IMPLICATIONS: Unquestionably, the spring reformation resulted in additional economic issues due to a long period of instability which occurred right before the revolution. Currently, the country’s external debt has reached a critical point of $1.92 billion dollars which exceeds almost five times the Republic’s annual income from taxation. According IMF experts, almost 50% of the GDP consists of the shadow economy. IMF experts say Kyrgyzstan’s economy is currently in a deep economic crisis and requires immediate revival measures, otherwise the only source of survival for the population may be illegal activities such as narcotics production and smuggling. It is very crucial for the country to adopt urgent economic programs in order to revive the economy and to avoid an economic disaster which could lead to new civil conflicts in the region. After the revolution, the new government did immediately begin work on major issues. President Bakiev and Prime Minister Kulov determined the most essential problems which needed to be solved in the near future, such as stabilizing the country’s economy and battling poverty. In early September, when Kulov was officially appointed as a Prime Minister, he created an anti-crisis program to be implemented by the Cabinet of Ministers during the next few years. This program consists of several gradual steps such as unemployment reduction, taxes, budget and customs reforms, reduction of the shadow economy as well as small business and enterprise development. Moreover, according to acting Vice-Premier Daniyar Usenov, the new government intends to create favorable conditions for Kyrgyzstan’s future stability. “For the last 15 years we became smarter and based on the country’s previous experience we will be building a new Kyrgyzstan”. He also emphasized that there should be an agreement between the government and citizens: the new government must identify its commitments before the nation, develop deadlines and set priorities and if the government doesn’t keep its promises to the people, it should resign. Apparently, these improved economic policies set by the new administration will be shaping the country’s perspectives and direction for the next several years. Nevertheless, there have been some setbacks as well. The new president and his administration have been criticized for not taking more radical and extreme steps in implementing new democratic and economic reforms. Almost seven months have passed since the March 24 revolution and nothing seems to have changed in terms of critical pressing concerns in the country – corruption still permeates all spheres of society along with widespread poverty and social inequality. Many ordinary people are unsatisfied with the situation and do not feel they are getting what they were hoping for from the revolution and the new government. It is obvious that the main missing element in the new government’s policies is its delay in implementing urgent social and economic reforms. The President and his team do not seem cognizant of the depth of the economic crisis which the country is experiencing, and seem unable or unwilling to identify vital priorities that are to be addressed by the government immediately. Clearly, a major concern for the new government would have to be corruption, which literally undermines the entire economic structure and society. Unless the new administration undertakes most aggressive efforts in battling corruption, the President’s promises will remain empty.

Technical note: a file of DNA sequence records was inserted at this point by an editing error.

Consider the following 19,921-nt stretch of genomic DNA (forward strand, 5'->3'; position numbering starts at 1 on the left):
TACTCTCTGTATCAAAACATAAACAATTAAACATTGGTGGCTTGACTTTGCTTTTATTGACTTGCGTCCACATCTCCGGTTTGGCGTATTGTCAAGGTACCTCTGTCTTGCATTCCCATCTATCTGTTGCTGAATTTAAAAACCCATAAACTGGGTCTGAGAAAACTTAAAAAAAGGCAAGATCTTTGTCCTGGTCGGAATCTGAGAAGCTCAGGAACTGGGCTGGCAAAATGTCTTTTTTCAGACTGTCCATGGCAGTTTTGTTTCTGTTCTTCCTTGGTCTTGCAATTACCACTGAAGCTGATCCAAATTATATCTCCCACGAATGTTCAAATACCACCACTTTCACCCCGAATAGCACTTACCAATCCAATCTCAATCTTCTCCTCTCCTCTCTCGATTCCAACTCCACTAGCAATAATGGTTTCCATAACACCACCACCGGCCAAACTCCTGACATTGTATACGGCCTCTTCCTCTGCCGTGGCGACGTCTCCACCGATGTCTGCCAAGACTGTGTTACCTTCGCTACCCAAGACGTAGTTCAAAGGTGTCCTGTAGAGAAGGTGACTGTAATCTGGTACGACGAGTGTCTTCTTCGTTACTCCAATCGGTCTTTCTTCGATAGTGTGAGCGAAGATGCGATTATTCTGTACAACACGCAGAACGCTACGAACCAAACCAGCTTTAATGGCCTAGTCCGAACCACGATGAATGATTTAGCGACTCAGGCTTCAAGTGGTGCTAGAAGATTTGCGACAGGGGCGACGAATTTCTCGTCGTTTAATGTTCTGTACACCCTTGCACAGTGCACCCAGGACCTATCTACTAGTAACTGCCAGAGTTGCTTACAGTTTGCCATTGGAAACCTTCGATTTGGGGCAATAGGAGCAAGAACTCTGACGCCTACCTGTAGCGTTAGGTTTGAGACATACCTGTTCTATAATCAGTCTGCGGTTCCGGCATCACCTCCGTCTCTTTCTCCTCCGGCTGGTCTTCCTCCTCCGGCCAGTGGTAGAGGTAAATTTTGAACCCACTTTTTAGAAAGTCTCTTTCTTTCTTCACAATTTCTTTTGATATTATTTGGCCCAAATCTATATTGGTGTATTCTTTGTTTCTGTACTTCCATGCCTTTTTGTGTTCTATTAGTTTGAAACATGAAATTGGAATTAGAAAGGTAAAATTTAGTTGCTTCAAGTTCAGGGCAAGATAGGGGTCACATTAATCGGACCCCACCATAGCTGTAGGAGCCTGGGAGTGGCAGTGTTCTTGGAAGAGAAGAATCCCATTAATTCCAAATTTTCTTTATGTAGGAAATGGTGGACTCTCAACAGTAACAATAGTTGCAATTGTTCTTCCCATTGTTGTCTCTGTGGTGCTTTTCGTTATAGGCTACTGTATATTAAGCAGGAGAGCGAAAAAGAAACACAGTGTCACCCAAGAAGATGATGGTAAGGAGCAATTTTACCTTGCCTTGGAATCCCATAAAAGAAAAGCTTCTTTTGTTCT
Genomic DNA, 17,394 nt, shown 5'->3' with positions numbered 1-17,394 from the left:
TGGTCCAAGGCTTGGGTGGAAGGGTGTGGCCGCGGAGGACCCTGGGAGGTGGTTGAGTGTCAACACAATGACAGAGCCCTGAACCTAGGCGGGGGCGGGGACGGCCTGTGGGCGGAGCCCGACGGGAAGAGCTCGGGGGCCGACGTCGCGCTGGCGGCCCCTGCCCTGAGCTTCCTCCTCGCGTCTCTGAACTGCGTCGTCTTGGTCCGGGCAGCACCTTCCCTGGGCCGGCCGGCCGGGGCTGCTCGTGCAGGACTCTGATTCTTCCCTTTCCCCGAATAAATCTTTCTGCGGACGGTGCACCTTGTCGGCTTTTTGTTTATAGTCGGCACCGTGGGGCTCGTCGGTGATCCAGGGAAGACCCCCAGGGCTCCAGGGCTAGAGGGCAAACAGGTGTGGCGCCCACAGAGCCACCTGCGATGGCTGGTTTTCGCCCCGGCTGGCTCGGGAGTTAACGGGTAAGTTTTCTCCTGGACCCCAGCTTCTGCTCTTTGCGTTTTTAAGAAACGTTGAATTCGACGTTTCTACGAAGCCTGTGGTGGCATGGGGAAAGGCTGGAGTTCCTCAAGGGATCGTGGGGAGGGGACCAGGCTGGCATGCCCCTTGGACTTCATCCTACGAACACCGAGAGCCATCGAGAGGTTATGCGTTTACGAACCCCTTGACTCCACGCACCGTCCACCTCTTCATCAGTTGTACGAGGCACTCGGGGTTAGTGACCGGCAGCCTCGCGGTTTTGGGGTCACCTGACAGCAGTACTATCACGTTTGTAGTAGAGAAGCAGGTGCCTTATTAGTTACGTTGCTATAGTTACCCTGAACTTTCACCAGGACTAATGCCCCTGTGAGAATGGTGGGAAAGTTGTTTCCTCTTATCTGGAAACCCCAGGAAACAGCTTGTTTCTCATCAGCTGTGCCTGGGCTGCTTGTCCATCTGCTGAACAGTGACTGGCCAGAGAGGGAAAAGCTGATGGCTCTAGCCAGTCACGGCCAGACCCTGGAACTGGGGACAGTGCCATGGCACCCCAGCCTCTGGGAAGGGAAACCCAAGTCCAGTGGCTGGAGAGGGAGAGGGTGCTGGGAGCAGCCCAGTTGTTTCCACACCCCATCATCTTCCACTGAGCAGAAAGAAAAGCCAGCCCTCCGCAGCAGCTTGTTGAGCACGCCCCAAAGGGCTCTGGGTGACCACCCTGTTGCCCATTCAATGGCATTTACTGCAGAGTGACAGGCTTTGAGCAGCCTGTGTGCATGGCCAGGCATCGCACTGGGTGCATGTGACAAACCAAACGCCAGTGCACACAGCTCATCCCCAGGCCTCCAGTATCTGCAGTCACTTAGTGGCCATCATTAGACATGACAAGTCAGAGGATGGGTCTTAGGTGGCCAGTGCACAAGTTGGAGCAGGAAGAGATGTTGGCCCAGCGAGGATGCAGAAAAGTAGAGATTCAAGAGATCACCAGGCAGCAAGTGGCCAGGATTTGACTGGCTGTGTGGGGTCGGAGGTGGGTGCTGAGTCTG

CONCLUSIONS: Once called the “island of democracy” and the most liberal republic in Central Asia, due to the ousted government, Kyrgyzstan faced increasing criticism for human rights violations, an authoritarian regime and widespread corruption. Kyrgyzstan has received another chance to try to build the island of democracy that it was formerly known as, a chance which was forfeited by the former government. Indeed, the change of power itself does not automatically indicate that the country’s problems will be solved immediately or at all. That said, there now seems to be greater hope and a stronger sense of optimism for an increased level of prosperity for a larger number of the population which should result in greater stability for the country. There is no doubt that the Kyrgyz revolution liberated the nation by overthrowing the family-clan regime of Askar Akaev and his supporters. Now the country’s test is to prove that the new administration will not repeat the mistakes made by the former regime, and it may already be running out of time.

AUTHOR’S BIO: Kunduz Jenkins is an MIPP graduate of The School for Advanced International Studies (SAIS) at Johns Hopkins University, and was a visiting research fellow with the Central Asia-Caucasus Institute. Mrs. Jenkins formally worked with the UN in New York and the U.S.-Russia Business Council in Washington, DC. Currently she is researching Central Asian countries’ economic and political challenges during transition.